Lost & Hound
September 23, 2022, Friday
The long slanting rays before sunset illuminated the dancing milkweed seeds, silver white, turning them gold, then scarlet, and finally a rich lavender. Jane Arnold, Sister to all, stood in her twenty-acre wildflower field watching the rising, falling, twirling milkweeds. The temperature cooled as the sun set. She hugged her old cashmere sweater, thin but warm, tighter to her as she walked back toward the farm road.
The field contained black-eyed Susans announcing fall had truly arrived. Jerusalem artichokes, coneflowers, their blue contrasting with the yellows; towering above all were the Joe Pye weeds. Sister never considered Joe Pye a weed but that was the title. Underfoot were the remains of lavender.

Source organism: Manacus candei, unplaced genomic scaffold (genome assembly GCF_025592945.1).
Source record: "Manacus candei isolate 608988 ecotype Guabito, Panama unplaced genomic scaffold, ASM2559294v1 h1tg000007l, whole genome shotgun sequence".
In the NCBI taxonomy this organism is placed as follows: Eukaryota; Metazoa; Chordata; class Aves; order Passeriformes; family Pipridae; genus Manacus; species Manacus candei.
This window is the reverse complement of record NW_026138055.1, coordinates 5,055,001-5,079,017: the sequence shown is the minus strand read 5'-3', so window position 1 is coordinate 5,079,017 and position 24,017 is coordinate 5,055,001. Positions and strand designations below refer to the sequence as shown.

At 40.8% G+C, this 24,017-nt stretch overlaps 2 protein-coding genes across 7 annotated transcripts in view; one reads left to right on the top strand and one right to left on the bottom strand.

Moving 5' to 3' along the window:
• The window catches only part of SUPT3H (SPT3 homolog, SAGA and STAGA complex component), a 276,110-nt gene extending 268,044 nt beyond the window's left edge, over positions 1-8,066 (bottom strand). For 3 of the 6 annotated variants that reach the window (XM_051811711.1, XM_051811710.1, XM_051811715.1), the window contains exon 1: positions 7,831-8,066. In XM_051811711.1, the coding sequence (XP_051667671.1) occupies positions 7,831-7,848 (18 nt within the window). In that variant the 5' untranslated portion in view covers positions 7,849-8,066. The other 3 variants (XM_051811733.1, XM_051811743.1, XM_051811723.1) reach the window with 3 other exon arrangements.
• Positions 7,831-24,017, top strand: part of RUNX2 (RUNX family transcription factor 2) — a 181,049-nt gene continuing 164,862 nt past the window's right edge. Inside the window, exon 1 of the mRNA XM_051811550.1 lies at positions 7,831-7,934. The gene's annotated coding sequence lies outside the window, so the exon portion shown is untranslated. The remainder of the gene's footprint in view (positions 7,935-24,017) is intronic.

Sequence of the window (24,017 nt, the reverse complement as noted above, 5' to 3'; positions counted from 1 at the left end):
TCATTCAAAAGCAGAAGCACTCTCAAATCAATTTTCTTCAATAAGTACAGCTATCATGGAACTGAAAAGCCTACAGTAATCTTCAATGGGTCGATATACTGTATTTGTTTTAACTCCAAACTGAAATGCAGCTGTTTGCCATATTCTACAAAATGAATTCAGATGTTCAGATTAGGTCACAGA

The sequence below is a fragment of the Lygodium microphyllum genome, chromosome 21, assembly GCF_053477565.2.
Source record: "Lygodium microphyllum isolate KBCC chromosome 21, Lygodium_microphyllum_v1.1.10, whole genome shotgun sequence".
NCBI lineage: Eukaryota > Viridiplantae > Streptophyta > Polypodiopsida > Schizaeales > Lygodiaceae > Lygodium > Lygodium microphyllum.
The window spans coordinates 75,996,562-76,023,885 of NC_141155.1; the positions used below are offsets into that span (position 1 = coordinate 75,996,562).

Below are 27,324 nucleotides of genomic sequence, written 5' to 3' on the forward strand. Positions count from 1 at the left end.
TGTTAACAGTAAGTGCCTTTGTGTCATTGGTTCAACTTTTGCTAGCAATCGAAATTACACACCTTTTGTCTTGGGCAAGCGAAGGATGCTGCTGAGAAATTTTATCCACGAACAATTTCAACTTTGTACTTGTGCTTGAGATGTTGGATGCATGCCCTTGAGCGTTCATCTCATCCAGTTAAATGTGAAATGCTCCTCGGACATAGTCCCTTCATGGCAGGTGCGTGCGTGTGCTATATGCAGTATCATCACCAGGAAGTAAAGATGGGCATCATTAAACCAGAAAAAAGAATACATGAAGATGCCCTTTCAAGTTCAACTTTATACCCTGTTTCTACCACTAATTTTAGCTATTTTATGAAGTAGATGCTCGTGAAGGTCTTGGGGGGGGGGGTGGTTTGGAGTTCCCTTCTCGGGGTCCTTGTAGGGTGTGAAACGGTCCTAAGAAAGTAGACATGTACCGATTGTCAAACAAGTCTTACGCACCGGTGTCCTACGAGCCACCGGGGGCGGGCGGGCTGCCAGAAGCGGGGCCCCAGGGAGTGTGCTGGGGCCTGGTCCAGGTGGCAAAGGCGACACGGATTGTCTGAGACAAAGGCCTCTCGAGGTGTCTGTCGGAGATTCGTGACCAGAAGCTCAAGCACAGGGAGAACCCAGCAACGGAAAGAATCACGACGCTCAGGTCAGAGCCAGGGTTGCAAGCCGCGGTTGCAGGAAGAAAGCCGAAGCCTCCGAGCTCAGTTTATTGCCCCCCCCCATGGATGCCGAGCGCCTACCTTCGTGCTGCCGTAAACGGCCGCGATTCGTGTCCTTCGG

The light faltered. As it did so, the electric lights came on in the original log cabin of Roughneck Farm, built back in the early seventeen hundreds. Later, money rolling in, the owners added a clapboard addition, all of this settling on a stout stone foundation.
Breathing the cool air, Sister felt a tug of melancholy. Today was the day after the autumnal equinox. She always paused, as she felt the equinoxes gave us stillness, a time to reflect; look back and look forward. And she did.
Stepping onto the red clay farm road, some ruts deepening, she noted the apple orchard across from the log cabin. Over the generations it had been tended, pruned, restored, new trees planted when the old finally produced their last fruits, always with a flourish. One knew it was the end. She wondered was this the same for humans. How could one know?